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The Russ Tippins Electric Band - Electrickery

Arty Music Productions

10 tracks/52:53

The promotional material that accompanied this release touts guitarist Russ Tippins as a popular performer in the North East section of England, due in large part to his well regarded solo acoustic set. For this release, Tippins favors the blues/rock power trio format that was the rage in England during the 1960s when bands like the Jimi Hendrix Experience and Cream ruled the airwaves along with the Who and Led Zeppelin, also power trios that featured a singer as the front man.

Tippins pays respect to the past on the opening track, a straightforward cover of the Hendrix tune “Freedom” with John Dawson contributing a pounding bass line and drummer Ian Halford matching him with a strong beat. Things pick up on the next song, “Little Josephine”, with a potent vocal from the leader over a guitar line that harks back to the Peter Gunn theme. Tippins delivers another stellar vocal on “Comeuppance” that is matched by his furious slide guitar playing. While the pace slows on the ballad “She’s Gone”, the band maintains the intensity level as Tippins alternates blues licks with power chords and some rapid-fire picking.

Tippins injects little twists and variations into each song that hold your interest even when his lyrics fail to match the quality of his arrangements. “Number Thirteen” is one cut where the band’s enthusiasm and soaring voice carry the day.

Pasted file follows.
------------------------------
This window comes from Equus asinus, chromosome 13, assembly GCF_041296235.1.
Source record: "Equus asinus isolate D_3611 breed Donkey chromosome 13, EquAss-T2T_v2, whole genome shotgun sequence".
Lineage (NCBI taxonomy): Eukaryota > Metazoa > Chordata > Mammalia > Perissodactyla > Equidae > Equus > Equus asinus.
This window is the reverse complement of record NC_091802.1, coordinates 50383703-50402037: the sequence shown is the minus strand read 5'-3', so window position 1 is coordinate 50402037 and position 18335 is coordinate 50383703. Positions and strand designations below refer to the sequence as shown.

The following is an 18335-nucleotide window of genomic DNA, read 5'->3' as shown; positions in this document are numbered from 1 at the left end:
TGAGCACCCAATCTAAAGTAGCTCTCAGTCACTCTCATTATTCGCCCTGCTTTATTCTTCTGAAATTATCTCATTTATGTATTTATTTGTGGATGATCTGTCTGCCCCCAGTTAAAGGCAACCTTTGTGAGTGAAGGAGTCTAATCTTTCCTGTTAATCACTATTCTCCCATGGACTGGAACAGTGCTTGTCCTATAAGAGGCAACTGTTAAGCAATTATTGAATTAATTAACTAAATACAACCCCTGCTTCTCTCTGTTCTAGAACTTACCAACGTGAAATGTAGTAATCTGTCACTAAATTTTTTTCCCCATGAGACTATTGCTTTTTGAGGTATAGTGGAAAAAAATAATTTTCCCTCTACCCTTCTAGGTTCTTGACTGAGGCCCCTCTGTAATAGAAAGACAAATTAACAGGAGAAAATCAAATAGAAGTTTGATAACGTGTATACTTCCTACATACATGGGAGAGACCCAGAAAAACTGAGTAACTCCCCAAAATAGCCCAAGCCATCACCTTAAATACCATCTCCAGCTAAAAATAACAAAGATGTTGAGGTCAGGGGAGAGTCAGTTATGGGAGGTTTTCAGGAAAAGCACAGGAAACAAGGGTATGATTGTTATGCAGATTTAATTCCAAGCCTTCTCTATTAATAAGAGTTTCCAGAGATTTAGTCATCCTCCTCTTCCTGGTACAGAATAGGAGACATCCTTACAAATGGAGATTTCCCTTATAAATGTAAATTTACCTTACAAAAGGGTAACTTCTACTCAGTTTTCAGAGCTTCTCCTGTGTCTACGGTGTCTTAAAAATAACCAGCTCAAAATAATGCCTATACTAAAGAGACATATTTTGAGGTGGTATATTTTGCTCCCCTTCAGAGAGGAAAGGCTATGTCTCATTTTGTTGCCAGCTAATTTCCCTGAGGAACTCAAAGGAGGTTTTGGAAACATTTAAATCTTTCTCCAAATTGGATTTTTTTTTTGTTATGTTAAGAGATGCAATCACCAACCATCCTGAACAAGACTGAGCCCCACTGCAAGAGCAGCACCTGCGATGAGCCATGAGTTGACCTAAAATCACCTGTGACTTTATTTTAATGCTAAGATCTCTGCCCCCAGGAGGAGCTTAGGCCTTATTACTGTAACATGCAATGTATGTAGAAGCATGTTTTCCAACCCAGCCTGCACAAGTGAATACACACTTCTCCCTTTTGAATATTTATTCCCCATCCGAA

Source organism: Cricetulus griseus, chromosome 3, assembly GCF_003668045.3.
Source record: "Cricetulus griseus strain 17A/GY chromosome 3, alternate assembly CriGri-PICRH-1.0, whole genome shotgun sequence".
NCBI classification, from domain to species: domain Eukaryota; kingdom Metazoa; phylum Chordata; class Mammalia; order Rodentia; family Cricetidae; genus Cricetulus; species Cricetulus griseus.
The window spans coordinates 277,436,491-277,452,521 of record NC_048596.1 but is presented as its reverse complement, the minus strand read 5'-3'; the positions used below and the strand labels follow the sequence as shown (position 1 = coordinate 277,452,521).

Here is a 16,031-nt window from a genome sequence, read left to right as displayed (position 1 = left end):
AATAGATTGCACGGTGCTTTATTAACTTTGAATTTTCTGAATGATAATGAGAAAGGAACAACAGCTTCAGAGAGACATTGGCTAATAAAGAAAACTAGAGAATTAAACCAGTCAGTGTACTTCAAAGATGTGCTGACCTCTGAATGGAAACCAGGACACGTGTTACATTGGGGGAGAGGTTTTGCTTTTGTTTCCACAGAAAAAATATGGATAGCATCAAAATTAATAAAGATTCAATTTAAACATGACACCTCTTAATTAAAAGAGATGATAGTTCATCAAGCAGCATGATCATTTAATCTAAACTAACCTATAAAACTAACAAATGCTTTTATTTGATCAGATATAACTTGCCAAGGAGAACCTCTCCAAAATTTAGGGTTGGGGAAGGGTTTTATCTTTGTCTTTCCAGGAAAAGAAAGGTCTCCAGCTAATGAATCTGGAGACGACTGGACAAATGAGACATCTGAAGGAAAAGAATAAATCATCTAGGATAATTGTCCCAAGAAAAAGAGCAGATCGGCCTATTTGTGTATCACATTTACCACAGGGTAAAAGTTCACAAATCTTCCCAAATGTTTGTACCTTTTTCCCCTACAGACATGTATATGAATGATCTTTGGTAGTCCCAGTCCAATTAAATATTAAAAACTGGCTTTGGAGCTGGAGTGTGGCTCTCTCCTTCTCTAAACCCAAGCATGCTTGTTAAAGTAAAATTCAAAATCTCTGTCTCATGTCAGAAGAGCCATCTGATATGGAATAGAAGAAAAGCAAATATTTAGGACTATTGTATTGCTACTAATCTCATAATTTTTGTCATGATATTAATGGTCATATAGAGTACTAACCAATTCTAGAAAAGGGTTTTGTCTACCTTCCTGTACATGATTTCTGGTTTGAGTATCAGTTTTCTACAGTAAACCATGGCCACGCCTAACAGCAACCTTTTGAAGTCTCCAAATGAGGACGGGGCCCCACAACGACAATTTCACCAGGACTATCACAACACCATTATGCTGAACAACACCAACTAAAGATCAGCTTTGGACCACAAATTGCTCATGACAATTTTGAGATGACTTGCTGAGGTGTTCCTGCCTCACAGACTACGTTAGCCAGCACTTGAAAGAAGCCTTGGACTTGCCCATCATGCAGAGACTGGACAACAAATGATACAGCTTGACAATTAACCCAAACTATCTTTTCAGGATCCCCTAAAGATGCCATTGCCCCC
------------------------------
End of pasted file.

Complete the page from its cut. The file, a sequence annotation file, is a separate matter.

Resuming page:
“This Building’s on Fire” is a high octane rockabilly romp that gives Tippins a chance to demonstrate his dexterity with the guitar, firing off notes so fast that at times your ears will struggle to keep up with what he is playing. Even at the frantic pace, Tippins manages to play creative lines that make this track a highlight.

The rhythm section lays down a nice shuffle beat on “Chuck It” that the leader uses as a springboard for more tasty guitar work as he belts out his tale of the downward spiral of his life. The guitar intro to the title track reaffirms Tippins debt to the Hendrix legacy before the tune shifts to a hard, funky groove that Tippins rides with clean, fluid lines that also echo the Carlos Santana guitar style. “Lawrence” is a stadium rock anthem with Tippins delivering a masterful vocal performance. At times on this track, the band sounds like a hard rocking version of Journey (a comparison meant only in the most positive sense) with Tippins’ voice soaring over the music.

“Indy Boogie” is just that – a hard rockin’ tribute to the band’s experience at a festival in the Indiana city that featured a storm, power outage and plenty of great people. Tippins throws an AC/DC lick into his solo and once again sings with lots of energy. The disc closes with an listed bonus track – a tribute to Led Zeppelin as the band covers “The Lemon Song”. Again, Tippins doesn’t stray to far from the original version but he shows that his impressive vocal range comes close to matching a youthful Robert Plant.

This one is not for the blues purists. Tippins is an outstanding singer and songwriter with a style that is definitely more rock than blues. But if you enjoy some variety in your musical playlist – and especially if you are a member of the original Woodstock generation – Russ Tippins offers a look back to the days when rock music really did rock. This disc held up through repeated listens and is worth checking out.

Reviewer Mark Thompson is president of the Crossroads Blues Society in Rockford. IL. He has been listening to music of all kinds for fifty years. The first concert he attended was in Chicago with The Mothers of Invention and Cream. Life has never been the same.

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